Manuel Lanzini’s finish at Crystal Palace was special, but Declan Rice’s role in West Ham’s second goal requires further investigation. His clever scanning helps explain why he has become one of the Premier League’s most accomplished midfielders.
When the ball was played on Jarrod Bowen’s feet, Rice’s first glance was behind him. There was a second glance ahead to check which space he had to run into. As Bowen passed him, he followed a third glance forward before he had even received the ball.
Once Rice had possession and was running straight to the palace door, his head was not down. Even then, especially then, it was scanning. There were three more looks at Lanzini, building an image as the attack developed before finally playing the pass.
Geir Jordet has been analyzing the importance of scanning since 1998, among the first to actually do it. Professor at the Norwegian School of Sports Sciences, he did his dissertation and PhD on the role of vision, perception and anticipation in high-level performance.
“The scan doesn’t tell us everything,” said Jordet Sky Sports this summer, “but it gives us a little window into the visual awareness process these players have. It’s a taste of the extent to which these players are aware of their surroundings.”
Studies suggest that the average player scans about three to four times in the 10 seconds before receiving the ball. In that brief game pass in Selhurst Park on New Year’s Day, Rice scanned six different occasions in just eight seconds.
With Rice, it’s not just the quantity of its scan, but the quality of it. “Don’t just watch, but feel what’s happening,” says Jordet. “And finally use it to guide your actions.” Rice recognized where the space was and also chose the right passage to take.
He knows all about the scan, citing it as an example of what he admires about England teammate and friend Mason Mount. That understanding of what it takes to be successful is only part of why Rice is evolving into such a great player.
He has surpassed already high expectations this season with West Ham, improving once again and inspiring a team that is now fifth in the standings. A player once seen as a long-term defender is now proving that there is so much more to his game.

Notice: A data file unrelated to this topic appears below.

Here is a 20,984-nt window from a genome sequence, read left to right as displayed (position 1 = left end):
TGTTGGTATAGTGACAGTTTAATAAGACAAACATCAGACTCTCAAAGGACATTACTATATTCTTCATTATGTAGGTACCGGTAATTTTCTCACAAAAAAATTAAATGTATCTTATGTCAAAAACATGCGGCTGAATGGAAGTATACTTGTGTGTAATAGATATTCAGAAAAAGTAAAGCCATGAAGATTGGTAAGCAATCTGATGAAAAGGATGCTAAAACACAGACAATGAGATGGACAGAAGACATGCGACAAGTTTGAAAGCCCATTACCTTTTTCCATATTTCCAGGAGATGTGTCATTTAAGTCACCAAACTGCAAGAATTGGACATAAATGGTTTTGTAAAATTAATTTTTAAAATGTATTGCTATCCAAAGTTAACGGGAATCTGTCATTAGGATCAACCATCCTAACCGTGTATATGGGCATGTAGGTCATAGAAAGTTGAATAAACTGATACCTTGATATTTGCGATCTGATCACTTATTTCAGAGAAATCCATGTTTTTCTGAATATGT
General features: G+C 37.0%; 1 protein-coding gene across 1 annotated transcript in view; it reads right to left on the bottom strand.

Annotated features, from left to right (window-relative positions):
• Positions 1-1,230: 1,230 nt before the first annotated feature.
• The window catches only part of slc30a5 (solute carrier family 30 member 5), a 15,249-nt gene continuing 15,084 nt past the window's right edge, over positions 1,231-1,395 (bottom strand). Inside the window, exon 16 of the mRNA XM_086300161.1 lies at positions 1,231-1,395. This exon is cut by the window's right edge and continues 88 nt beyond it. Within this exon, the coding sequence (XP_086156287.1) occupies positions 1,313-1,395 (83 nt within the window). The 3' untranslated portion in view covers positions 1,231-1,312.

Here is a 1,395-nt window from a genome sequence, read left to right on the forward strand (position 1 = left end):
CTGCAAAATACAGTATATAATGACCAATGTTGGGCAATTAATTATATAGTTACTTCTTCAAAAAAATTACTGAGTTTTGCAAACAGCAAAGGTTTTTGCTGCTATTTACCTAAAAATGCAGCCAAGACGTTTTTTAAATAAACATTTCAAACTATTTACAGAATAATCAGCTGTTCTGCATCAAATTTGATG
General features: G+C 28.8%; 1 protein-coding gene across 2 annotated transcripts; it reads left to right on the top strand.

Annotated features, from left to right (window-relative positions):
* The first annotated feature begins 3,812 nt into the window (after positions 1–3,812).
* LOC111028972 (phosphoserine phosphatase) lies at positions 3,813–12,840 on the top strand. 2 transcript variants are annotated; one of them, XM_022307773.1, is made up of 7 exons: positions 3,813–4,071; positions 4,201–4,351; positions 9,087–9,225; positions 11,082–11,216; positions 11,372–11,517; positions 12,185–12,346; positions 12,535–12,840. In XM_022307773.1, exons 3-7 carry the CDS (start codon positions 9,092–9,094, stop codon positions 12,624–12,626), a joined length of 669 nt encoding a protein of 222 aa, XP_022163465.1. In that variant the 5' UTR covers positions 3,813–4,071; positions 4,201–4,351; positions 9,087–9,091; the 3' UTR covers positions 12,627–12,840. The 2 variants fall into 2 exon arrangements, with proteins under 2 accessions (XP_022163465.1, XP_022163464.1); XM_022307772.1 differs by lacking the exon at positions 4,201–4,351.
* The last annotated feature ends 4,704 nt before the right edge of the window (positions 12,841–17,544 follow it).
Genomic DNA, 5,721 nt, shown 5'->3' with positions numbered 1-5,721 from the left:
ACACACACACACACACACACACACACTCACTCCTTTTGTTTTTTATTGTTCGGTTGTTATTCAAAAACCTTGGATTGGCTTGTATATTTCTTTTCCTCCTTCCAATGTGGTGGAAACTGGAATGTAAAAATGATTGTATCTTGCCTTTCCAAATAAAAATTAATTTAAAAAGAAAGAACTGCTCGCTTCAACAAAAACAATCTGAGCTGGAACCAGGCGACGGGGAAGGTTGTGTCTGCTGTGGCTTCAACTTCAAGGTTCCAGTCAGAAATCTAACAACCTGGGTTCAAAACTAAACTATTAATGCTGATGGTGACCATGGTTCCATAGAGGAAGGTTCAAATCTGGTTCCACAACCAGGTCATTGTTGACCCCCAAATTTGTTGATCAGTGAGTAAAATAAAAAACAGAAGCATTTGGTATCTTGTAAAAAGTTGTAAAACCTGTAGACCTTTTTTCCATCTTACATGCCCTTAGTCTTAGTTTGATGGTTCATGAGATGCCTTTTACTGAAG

“I’m not just a defensive midfielder anymore. I’ve always been labeled as one who just stands in front of the four defenders, now I really want to see myself as a box-to-box player where I can get up and down and create things as well as go back and help too. the team”.
West Ham’s second goal was a prime example of the focused ball transport Rice added to his game. Statistics show that his number of passes for 90 minutes has increased year on year during his five seasons as a Premier League player.
He is in second place for ball brought by midfielders in the competition this season, behind only Bernardo Silva. The Manchester City man is a very different player, to remember that these are not the numbers of a traditional containment midfielder. But Rice does this side too.
He is in the top five midfielders for tackles and tops the list for interceptions. He regains possession for his team more often than anyone else in his position – Rodri is second – and there was a good example of that early on in the first goal at Palace.
Rice punctured the ball wide for Vladimir Coufal – highlighting his range of passing – but he was also in the right place to get it back when Bowen was dispossessed. Sweeping, he spread the game to Ben Johnson who fed Said Benrahma. He went through. Michail Antonio scored.
These were just two of the 521 passes Rice has completed in the opposing half this season, ranking among the best. His passing is orderly and his range is developing, although David Moyes has identified it as an aspect of his game that can improve.
The West Ham boss recently suggested the examples of Rodri, Jorginho and Frenkie de Jong as good scorers for Rice, while pointing out that he is a different type of player. Rice can pass the ball but frankly even if he couldn’t he would be a top player.
“If you looked from the other side of the game, Declan is as good as anyone else at retrieving the ball and speed around the court,” explained Moyes. “I really can’t think of many other midfield players like Declan in that mold really.”
A tackler and a ball carrier, someone who can win him back and then take responsibility for what to do next. That is enough to place him in the high-end of Europe’s midfielders and, given that Rice turns 23 on January 14, further progress can be expected.
When Jordet first analyzed the crawl in the Premier League many years ago, his findings were revealing. “In that sample, numbers one and two were Frank Lampard and Steven Gerrard. They were the first two scanners. That tells you something.”
West Ham fans won’t like the thought of Rice following the exact same career path as Lampard, but they can be sure he is on a similar trajectory. In fact, it takes little more than a glance to understand that he is becoming the complete midfielder.